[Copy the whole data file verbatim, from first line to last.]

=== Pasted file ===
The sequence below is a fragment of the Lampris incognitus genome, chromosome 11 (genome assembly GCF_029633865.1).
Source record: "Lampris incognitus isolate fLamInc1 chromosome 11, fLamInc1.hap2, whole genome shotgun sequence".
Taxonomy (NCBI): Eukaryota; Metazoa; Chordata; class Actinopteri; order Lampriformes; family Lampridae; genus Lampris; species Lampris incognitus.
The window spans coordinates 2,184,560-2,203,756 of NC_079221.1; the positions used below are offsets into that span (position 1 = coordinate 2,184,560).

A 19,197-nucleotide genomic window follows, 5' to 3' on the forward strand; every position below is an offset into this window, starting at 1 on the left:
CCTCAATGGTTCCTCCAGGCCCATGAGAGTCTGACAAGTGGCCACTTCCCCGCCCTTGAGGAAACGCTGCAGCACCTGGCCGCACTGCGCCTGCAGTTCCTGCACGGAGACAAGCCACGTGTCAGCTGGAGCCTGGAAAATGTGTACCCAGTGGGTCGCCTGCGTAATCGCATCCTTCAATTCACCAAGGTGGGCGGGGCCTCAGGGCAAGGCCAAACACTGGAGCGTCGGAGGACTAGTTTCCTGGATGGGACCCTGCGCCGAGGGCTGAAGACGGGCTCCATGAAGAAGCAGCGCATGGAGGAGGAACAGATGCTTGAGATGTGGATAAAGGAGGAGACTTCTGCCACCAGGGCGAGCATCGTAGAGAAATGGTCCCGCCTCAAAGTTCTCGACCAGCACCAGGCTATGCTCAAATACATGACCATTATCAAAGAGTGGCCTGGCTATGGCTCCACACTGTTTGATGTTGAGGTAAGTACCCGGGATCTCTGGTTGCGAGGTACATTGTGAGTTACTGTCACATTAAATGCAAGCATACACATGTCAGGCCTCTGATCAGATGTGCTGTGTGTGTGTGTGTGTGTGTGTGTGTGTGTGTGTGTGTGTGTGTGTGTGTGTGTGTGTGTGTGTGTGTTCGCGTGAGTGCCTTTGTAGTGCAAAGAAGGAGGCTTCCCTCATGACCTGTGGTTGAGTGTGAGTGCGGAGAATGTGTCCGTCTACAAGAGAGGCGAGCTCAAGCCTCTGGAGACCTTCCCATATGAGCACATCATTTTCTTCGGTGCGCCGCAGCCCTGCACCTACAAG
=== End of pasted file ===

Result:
The sequence below is a fragment of the Lampris incognitus genome, chromosome 11 (genome assembly GCF_029633865.1).
Source record: "Lampris incognitus isolate fLamInc1 chromosome 11, fLamInc1.hap2, whole genome shotgun sequence".
Taxonomy (NCBI): Eukaryota; Metazoa; Chordata; class Actinopteri; order Lampriformes; family Lampridae; genus Lampris; species Lampris incognitus.
The window spans coordinates 2,184,560-2,203,756 of NC_079221.1; the positions used below are offsets into that span (position 1 = coordinate 2,184,560).

A 19,197-nucleotide genomic window follows, 5' to 3' on the forward strand; every position below is an offset into this window, starting at 1 on the left:
CCTCAATGGTTCCTCCAGGCCCATGAGAGTCTGACAAGTGGCCACTTCCCCGCCCTTGAGGAAACGCTGCAGCACCTGGCCGCACTGCGCCTGCAGTTCCTGCACGGAGACAAGCCACGTGTCAGCTGGAGCCTGGAAAATGTGTACCCAGTGGGTCGCCTGCGTAATCGCATCCTTCAATTCACCAAGGTGGGCGGGGCCTCAGGGCAAGGCCAAACACTGGAGCGTCGGAGGACTAGTTTCCTGGATGGGACCCTGCGCCGAGGGCTGAAGACGGGCTCCATGAAGAAGCAGCGCATGGAGGAGGAACAGATGCTTGAGATGTGGATAAAGGAGGAGACTTCTGCCACCAGGGCGAGCATCGTAGAGAAATGGTCCCGCCTCAAAGTTCTCGACCAGCACCAGGCTATGCTCAAATACATGACCATTATCAAAGAGTGGCCTGGCTATGGCTCCACACTGTTTGATGTTGAGGTAAGTACCCGGGATCTCTGGTTGCGAGGTACATTGTGAGTTACTGTCACATTAAATGCAAGCATACACATGTCAGGCCTCTGATCAGATGTGCTGTGTGTGTGTGTGTGTGTGTGTGTGTGTGTGTGTGTGTGTGTGTGTGTGTGTGTGTGTGTGTGTGTGTTCGCGTGAGTGCCTTTGTAGTGCAAAGAAGGAGGCTTCCCTCATGACCTGTGGTTGAGTGTGAGTGCGGAGAATGTGTCCGTCTACAAGAGAGGCGAGCTCAAGCCTCTGGAGACCTTCCCATATGAGCACATCATTTTCTTCGGTGCGCCGCAGCCCTGCACCTACAAG